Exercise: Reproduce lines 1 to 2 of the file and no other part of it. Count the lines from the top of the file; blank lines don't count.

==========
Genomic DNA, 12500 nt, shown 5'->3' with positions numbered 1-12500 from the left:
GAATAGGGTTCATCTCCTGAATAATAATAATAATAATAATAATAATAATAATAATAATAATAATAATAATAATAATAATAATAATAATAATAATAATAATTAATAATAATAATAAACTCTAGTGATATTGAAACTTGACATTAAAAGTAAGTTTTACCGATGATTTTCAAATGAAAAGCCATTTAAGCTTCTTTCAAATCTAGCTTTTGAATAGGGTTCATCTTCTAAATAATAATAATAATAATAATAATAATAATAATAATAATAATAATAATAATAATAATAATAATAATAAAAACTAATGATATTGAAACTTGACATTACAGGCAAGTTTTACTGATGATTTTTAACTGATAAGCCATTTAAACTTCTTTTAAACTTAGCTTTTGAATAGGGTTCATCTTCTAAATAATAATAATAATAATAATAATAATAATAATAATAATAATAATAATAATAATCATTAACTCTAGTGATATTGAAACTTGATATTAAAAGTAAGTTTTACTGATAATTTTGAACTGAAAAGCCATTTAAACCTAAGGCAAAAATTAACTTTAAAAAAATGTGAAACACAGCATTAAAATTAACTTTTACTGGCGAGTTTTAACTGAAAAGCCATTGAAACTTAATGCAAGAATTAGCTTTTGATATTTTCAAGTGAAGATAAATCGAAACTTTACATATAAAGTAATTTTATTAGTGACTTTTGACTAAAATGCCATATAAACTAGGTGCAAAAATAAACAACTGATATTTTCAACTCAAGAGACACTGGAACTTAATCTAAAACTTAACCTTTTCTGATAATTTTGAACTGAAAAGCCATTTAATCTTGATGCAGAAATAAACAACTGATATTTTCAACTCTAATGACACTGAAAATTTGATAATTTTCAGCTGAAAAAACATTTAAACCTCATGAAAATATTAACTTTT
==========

Genomic DNA, 12500 nt, shown 5'->3' with positions numbered 1-12500 from the left:
GAATAGGGTTCATCTCCTGAATAATAATAATAATAATAATAATAATAATAATAATAATAATAATAATAATAATAATAATAATAATAATAATAATAATAATTAATAATAATAATAAACTCTAGTGATATTGAAACTTGACATTAAAAGTAAGTTTTACCGATGATTTTCAAATGAAAAGCCATTTAAGCTTCTTTCAAATCTAGCTTTTGAATAGGGTTCATCTTCTAAATAATAATAATAATAATAATAATAATAATAATAATAATAATAATAATAATAATAATAATAATAATAAAAACTAATGATATTGAAACTTGACATTACAGGCAAGTTTTACTGATGATTTTTAACTGATAAGCCATTTAAACTTCTTTTAAACTTAGCTTTTGAATAGGGTTCATCTTCTAAATAATAATAATAATAATAATAATAATAATAATAATAATAATAATAATAATAATCATTAACTCTAGTGATATTGAAACTTGATATTAAAAGTAAGTTTTACTGATAATTTTGAACTGAAAAGCCATTTAAACCTAAGGCAAAAATTAACTTTAAAAAAATGTGAAACACAGCATTAAAATTAACTTTTACTGGCGAGTTTTAACTGAAAAGCCATTGAAACTTAATGCAAGAATTAGCTTTTGATATTTTCAAGTGAAGATAAATCGAAACTTTACATATAAAGTAATTTTATTAGTGACTTTTGACTAAAATGCCATATAAACTAGGTGCAAAAATAAACAACTGATATTTTCAACTCAAGAGACACTGGAACTTAATCTAAAACTTAACCTTTTCTGATAATTTTGAACTGAAAAGCCATTTAATCTTGATGCAGAAATAAACAACTGATATTTTCAACTCTAATGACACTGAAAATTTGATAATTTTCAGCTGAAAAAACATTTAAACCTCATGAAAATATTAACTTTT